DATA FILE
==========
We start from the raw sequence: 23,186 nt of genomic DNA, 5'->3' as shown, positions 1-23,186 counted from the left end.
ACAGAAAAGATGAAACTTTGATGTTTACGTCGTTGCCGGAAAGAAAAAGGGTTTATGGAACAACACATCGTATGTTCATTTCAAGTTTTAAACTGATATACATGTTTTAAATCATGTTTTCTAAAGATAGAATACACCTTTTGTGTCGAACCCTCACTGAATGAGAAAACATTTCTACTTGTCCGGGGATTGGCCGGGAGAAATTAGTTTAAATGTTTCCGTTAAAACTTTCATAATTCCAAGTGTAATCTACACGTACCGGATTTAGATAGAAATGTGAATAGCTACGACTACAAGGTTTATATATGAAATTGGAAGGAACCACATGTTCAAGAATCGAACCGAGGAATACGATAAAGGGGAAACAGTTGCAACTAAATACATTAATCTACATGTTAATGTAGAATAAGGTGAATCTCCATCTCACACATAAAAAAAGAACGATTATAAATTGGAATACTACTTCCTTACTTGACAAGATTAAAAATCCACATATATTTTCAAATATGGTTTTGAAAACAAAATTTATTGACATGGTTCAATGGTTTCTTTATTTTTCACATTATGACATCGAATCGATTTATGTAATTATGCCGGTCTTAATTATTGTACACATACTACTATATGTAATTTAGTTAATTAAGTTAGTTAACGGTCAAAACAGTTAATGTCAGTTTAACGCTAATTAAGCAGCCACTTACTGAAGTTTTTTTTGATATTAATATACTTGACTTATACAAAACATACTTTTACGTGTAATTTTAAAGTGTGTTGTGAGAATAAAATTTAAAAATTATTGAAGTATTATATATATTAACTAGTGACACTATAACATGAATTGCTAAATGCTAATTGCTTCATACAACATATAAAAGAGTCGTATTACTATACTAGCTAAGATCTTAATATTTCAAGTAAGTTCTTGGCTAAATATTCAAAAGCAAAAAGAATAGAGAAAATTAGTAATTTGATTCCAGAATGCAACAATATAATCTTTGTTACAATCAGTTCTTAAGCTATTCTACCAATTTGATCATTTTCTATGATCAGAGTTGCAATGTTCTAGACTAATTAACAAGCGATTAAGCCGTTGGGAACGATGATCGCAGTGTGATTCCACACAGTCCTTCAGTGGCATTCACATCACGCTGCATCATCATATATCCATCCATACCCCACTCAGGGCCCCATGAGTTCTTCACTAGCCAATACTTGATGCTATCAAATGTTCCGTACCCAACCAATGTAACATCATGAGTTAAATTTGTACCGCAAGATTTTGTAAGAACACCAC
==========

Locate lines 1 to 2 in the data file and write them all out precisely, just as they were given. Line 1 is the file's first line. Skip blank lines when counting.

We start from the raw sequence: 23,186 nt of genomic DNA, 5'->3' as shown, positions 1-23,186 counted from the left end.
ACAGAAAAGATGAAACTTTGATGTTTACGTCGTTGCCGGAAAGAAAAAGGGTTTATGGAACAACACATCGTATGTTCATTTCAAGTTTTAAACTGATATACATGTTTTAAATCATGTTTTCTAAAGATAGAATACACCTTTTGTGTCGAACCCTCACTGAATGAGAAAACATTTCTACTTGTCCGGGGATTGGCCGGGAGAAATTAGTTTAAATGTTTCCGTTAAAACTTTCATAATTCCAAGTGTAATCTACACGTACCGGATTTAGATAGAAATGTGAATAGCTACGACTACAAGGTTTATATATGAAATTGGAAGGAACCACATGTTCAAGAATCGAACCGAGGAATACGATAAAGGGGAAACAGTTGCAACTAAATACATTAATCTACATGTTAATGTAGAATAAGGTGAATCTCCATCTCACACATAAAAAAAGAACGATTATAAATTGGAATACTACTTCCTTACTTGACAAGATTAAAAATCCACATATATTTTCAAATATGGTTTTGAAAACAAAATTTATTGACATGGTTCAATGGTTTCTTTATTTTTCACATTATGACATCGAATCGATTTATGTAATTATGCCGGTCTTAATTATTGTACACATACTACTATATGTAATTTAGTTAATTAAGTTAGTTAACGGTCAAAACAGTTAATGTCAGTTTAACGCTAATTAAGCAGCCACTTACTGAAGTTTTTTTTGATATTAATATACTTGACTTATACAAAACATACTTTTACGTGTAATTTTAAAGTGTGTTGTGAGAATAAAATTTAAAAATTATTGAAGTATTATATATATTAACTAGTGACACTATAACATGAATTGCTAAATGCTAATTGCTTCATACAACATATAAAAGAGTCGTATTACTATACTAGCTAAGATCTTAATATTTCAAGTAAGTTCTTGGCTAAATATTCAAAAGCAAAAAGAATAGAGAAAATTAGTAATTTGATTCCAGAATGCAACAATATAATCTTTGTTACAATCAGTTCTTAAGCTATTCTACCAATTTGATCATTTTCTATGATCAGAGTTGCAATGTTCTAGACTAATTAACAAGCGATTAAGCCGTTGGGAACGATGATCGCAGTGTGATTCCACACAGTCCTTCAGTGGCATTCACATCACGCTGCATCATCATATATCCATCCATACCCCACTCAGGGCCCCATGAGTTCTTCACTAGCCAATACTTGATGCTATCAAATGTTCCGTACCCAACCAATGTAACATCATGAGTTAAATTTGTACCGCAAGATTTTGTAAGAACACCAC